Michael Boling – Avoiding Sound-bite Theology and Bible Study


There is a recurring theme I notice when engaging in conversations with people on social media. This theme presents itself when a passage of Scripture is being discussed, more often than not, a verse or set of verses that is typically well known. Perhaps the issue resides in our familiarity with such passages. Have we read them so many times that our minds tend to gloss over the details and the underlying message being presented, let alone any connections to other similar passages with related themes found elsewhere in Scripture?

I often wonder if this is a result of our sound-bite approach to approaching God’s Word. We tend to think of passages of Scripture in short tweet like concepts, hoping to some degree to have a clever quip to provide someone on social media to win an argument or to demonstrate that we can pull a verse (or at least a portion of one often out of context) from the back of our minds to demonstrate our knowledge of Scripture.

The question we must ask ourselves is this a demonstration of a real commitment to studying the Bible? Are sound-bites the answer or is spending time digging deep into the pages of Scripture, analyzing the details while paying attention to how those details form the mosaic of the larger presentation what God expects from us? I submit it is the latter and here is why I make such a suggestion.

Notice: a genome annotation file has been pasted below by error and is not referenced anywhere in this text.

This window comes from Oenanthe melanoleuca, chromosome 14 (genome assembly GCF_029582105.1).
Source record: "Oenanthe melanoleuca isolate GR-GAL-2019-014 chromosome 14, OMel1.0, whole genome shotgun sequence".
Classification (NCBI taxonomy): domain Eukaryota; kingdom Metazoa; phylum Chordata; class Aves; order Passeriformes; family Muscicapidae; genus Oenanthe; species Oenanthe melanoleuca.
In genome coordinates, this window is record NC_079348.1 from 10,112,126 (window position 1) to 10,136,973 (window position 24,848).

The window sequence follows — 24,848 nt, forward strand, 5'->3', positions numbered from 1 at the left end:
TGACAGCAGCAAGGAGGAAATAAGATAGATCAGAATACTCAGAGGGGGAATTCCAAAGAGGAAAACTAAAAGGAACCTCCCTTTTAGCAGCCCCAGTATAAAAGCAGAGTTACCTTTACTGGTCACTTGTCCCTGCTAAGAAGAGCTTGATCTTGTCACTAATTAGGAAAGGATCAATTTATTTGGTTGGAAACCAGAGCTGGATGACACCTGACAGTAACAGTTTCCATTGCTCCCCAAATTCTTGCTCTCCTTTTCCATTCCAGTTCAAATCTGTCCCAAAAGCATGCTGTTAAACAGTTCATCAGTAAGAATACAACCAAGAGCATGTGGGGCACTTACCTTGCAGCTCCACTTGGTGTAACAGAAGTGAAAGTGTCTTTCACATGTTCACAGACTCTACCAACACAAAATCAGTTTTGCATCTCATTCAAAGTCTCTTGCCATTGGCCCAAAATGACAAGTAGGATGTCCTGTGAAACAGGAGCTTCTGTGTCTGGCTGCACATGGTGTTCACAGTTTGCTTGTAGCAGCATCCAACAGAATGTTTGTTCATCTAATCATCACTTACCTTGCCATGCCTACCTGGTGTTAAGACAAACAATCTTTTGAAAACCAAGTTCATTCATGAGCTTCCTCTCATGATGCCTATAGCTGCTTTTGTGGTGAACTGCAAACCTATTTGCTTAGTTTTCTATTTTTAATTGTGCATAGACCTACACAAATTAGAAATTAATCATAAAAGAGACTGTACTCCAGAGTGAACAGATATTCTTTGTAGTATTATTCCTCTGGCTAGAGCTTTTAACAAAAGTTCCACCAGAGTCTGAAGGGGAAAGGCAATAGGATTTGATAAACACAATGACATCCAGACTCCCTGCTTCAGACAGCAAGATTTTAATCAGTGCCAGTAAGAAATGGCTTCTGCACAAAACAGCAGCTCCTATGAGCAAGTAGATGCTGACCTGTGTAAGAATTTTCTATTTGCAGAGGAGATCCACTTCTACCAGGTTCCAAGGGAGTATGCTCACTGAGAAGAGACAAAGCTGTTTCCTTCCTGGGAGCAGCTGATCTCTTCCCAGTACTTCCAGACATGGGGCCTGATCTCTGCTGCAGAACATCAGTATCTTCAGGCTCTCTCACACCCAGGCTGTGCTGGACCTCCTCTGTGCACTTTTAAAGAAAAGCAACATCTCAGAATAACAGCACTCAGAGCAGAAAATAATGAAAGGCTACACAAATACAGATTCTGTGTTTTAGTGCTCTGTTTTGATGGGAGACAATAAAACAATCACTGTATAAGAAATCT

Recently I have been spending a great deal of time digging into the first four chapters of Genesis. Now these are chapters most believers would readily admit they are quite familiar with, especially since most valiantly begin their pursuit of reading through the Bible in a year with these chapters. Most have likely lost count of the number of times they have read the creation story, the account of the fall, or the murder of Abel at the hands of his brother Cain. These events (i.e. creation, fall, etc.) are familiar to us and we can recite from memory the “big ideas” if you will regarding what those events are all about. However, there are a plethora of important details that are often overlooked and questions that often go unasked and unanswered again likely due to our familiarity with these chapters. Questions such as “Why was Eve not surprised when a “Serpent” engaged her in conversation?” or “Why was it important that Adam and Eve saw they were naked and made fig leaf garments to cover themselves?” or “If God said when they ate of the fruit they would die, why did Adam and Eve not immediately die?”. These are just a few questions I have been asking of late and exploring. I will readily admit the study of these questions has resulted in some informative and important connections being made to key issues that flow throughout Scripture.